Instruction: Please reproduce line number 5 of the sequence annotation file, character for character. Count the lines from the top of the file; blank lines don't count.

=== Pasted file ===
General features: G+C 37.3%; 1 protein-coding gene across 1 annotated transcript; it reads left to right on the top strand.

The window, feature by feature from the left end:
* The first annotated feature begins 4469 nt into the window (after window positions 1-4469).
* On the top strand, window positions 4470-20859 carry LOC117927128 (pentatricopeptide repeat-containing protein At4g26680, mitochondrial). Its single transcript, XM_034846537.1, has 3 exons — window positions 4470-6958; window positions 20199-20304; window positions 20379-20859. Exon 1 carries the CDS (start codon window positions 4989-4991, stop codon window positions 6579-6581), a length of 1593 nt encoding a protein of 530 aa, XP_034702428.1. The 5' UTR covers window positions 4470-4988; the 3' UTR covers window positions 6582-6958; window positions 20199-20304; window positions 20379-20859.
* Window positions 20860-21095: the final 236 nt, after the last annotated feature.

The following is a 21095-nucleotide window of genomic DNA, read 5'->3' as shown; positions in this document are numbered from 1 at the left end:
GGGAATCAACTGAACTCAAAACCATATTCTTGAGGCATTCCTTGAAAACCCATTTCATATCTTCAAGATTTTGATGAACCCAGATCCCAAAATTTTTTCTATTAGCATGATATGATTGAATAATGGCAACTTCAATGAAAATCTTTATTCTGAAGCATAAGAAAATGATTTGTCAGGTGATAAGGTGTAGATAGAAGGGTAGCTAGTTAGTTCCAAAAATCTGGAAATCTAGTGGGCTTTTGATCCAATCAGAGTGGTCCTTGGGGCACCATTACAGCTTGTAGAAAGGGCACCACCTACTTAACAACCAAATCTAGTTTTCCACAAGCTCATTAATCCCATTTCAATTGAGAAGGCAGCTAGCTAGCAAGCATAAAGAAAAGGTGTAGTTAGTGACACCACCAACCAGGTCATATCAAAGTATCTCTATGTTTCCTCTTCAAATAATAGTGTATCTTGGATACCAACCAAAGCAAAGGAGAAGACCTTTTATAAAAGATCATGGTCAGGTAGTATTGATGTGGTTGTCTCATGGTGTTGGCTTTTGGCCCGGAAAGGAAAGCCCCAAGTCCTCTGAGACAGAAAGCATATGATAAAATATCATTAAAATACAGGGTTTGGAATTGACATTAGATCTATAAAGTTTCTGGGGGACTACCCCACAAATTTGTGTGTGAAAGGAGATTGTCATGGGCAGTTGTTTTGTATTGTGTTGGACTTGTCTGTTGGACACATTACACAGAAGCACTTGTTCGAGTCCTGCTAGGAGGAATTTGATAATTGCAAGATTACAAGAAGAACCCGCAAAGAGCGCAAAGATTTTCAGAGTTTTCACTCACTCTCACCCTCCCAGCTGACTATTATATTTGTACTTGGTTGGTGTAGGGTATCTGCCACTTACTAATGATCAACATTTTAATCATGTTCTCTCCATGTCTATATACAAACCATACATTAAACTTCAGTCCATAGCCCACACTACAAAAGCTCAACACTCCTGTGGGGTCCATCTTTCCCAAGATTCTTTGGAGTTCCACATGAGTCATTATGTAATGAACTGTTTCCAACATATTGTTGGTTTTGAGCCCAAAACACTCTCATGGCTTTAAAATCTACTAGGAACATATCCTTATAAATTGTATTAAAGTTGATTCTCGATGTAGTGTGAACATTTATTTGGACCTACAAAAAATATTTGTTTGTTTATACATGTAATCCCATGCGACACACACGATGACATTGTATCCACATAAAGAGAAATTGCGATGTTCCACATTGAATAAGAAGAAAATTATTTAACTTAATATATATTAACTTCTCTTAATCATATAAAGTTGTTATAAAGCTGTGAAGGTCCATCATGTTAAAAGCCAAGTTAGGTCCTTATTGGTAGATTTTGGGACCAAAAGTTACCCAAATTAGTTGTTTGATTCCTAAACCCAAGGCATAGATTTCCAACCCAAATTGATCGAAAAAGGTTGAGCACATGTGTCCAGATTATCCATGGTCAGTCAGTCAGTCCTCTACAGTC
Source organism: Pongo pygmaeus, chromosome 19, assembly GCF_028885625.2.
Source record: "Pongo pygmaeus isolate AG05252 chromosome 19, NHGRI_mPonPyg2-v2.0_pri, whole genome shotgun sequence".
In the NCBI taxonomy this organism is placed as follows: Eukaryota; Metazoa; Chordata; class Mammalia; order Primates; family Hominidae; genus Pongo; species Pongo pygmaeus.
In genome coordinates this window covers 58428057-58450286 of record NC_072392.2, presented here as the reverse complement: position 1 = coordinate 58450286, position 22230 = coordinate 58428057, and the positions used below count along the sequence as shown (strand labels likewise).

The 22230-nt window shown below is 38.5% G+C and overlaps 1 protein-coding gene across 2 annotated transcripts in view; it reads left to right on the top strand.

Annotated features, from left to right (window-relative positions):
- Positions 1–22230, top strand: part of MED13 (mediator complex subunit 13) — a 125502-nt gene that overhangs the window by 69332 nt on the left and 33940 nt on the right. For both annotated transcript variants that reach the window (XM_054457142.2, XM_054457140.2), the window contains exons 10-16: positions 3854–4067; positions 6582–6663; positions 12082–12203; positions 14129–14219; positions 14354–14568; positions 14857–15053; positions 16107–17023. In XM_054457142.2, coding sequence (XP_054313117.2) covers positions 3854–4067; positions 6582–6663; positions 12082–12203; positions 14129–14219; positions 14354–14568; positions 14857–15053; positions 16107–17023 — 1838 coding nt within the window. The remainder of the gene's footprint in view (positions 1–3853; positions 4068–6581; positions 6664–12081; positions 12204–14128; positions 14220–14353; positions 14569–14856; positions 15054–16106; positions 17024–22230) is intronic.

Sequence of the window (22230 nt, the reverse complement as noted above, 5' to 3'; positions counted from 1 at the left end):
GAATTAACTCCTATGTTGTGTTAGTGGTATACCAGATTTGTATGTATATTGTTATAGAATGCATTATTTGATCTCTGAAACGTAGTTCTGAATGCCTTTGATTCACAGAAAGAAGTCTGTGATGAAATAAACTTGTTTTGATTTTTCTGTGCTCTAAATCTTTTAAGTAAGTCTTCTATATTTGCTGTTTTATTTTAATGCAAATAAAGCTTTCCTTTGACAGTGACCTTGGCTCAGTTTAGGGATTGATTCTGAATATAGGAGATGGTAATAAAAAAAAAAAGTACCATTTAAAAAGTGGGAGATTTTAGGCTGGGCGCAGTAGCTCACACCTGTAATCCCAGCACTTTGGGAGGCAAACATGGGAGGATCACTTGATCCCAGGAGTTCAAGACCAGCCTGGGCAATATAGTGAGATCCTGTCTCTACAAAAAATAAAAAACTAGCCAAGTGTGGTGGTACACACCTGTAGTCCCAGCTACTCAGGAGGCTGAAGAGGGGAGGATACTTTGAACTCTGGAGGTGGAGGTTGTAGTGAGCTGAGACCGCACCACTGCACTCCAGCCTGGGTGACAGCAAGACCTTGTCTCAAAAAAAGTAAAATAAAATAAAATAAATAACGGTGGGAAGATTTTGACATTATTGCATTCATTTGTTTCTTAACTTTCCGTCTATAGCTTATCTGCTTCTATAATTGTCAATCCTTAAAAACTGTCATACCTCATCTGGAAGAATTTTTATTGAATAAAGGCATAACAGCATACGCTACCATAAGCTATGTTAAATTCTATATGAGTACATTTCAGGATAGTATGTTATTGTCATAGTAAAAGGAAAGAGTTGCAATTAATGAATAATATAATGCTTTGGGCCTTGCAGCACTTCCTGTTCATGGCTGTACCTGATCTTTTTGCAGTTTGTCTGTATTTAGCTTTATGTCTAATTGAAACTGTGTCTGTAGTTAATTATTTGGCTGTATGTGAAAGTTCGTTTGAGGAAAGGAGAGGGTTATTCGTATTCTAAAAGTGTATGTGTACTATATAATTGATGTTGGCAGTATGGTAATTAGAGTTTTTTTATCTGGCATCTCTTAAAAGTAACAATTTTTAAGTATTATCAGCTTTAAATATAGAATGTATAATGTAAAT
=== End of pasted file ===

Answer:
* Window positions 20860-21095: the final 236 nt, after the last annotated feature.